There’s been a lot of Nick Foles trade talk today and it’s not over yet.
The latest information comes from ESPN’s Chris Mortensen.
Eagles have fielded - not solicited - more than one inquiry and offer for Nick Foles. Eagles' basic answer is it's going to take more than the 1st and 4th round picks they got from Vikings for Sam Bradford. Foles is Super Bowl MVP and best insurance policy in NFL.— Chris Mortensen (@mortreport) March 5, 2018
Which underscores the organizational sentiment that Foles is too valuable with team that expects to contend for SB again and their franchise QB Wentz coming off ACL-LCL repair https://t.co/aFiKnw2eET— Chris Mortensen (@mortreport) March 5, 2018
I don’t doubt that that’s true. We all know Foles is a great backup to have around if Carson Wentz isn’t ready to play by Week 1 and/or gets re-injured.
I do doubt, however, that the Eagles are ultimately not willing to trade Foles for anything less than the Bradford offer.
That doesn’t mean I expect them to jump at a lesser offer. We’ve already seen that they’re not going to do that. But there may come a point where they feel like they have a strong offer that isn’t quite up to the Bradford trade standards and pull the trigger.
Howie Roseman is operating from a position of strength when it comes to bargaining. He doesn’t necessarily have to trade Foles. Therefore, he can sit back, set a high price, and hopefully watch Foles’ suitors make competitive offers to continue to drive the price up. If he doesn’t get an offer he likes, he doesn’t have to force anything.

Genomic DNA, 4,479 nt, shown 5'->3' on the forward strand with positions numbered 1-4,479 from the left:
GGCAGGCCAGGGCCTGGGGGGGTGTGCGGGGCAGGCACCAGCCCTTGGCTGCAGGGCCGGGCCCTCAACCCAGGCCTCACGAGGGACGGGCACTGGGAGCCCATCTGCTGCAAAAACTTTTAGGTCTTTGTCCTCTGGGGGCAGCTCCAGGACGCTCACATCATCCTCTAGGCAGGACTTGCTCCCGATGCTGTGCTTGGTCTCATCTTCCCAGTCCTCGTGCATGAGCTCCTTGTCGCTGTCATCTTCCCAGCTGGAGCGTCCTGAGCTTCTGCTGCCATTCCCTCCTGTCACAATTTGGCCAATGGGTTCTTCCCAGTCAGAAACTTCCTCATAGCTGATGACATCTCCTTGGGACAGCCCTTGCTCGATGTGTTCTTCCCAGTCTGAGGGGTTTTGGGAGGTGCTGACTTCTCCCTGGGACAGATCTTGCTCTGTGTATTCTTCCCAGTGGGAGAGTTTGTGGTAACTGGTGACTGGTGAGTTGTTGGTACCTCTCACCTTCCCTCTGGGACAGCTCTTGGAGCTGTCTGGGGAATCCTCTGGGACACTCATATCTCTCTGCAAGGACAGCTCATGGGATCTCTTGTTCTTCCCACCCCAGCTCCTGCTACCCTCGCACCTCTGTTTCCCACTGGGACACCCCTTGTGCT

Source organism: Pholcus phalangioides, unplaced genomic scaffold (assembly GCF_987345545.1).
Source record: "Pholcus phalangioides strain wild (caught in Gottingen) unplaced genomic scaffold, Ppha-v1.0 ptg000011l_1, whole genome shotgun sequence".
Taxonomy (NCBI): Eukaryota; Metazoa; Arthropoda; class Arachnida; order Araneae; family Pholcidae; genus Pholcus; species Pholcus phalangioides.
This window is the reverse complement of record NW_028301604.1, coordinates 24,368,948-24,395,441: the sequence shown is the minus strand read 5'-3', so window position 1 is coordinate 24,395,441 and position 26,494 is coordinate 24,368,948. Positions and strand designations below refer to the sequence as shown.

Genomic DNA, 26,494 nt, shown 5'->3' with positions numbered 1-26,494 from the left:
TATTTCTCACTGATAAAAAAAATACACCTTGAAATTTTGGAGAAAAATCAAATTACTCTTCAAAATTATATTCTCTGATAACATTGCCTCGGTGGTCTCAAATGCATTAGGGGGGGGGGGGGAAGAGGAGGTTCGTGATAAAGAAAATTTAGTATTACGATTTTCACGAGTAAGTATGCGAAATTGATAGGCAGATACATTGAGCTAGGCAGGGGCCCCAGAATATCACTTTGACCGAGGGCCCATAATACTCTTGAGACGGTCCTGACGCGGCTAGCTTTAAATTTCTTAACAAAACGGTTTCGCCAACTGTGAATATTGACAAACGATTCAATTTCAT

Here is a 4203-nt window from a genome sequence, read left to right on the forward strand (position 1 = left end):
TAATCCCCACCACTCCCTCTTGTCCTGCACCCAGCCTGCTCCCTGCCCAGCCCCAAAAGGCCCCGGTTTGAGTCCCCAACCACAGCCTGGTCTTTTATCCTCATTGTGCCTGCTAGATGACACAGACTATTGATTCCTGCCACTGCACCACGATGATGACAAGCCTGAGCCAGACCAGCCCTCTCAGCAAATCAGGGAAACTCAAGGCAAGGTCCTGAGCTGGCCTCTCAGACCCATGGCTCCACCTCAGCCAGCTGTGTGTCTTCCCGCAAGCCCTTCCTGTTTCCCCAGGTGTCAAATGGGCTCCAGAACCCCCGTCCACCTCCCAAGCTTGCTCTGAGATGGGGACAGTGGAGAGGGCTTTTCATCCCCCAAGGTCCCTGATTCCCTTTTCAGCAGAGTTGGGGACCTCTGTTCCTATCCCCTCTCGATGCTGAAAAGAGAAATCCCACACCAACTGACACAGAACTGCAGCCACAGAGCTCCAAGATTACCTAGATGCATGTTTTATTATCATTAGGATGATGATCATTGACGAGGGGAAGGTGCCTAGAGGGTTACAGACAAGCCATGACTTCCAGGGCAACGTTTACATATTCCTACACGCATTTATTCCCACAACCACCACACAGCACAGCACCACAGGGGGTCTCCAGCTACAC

For the most part.
I don’t think Roseman is super cool with the potential situation of losing Foles in free agency next offseason after they didn’t even need him to play in 2018. Roseman is almost always great at maximizing value. I just find it hard to believe he’d be totally OK with turning down a first-round pick for one year of a player who ideally won’t play at all.
All of this is to say that Roseman might have to come down from his high price tag at some point. He started out right by setting the bar high. Now he’ll field trade offers and try to find some reasonable compromise. If the two sides can’t come close, no deal will be made and Foles will remain as Wentz’s backup.
No matter what side of the fence you fall on when it comes to trading Foles, we should all be able to agree the Eagles are in a good position. Either they’ll retain a good backup or they’ll get some good assets and gain cap space by dealing him.
Roseman has a proven track record when it comes to making these kind of deals. He can likely be trusted to do the right thing for the Eagles, whatever that may be.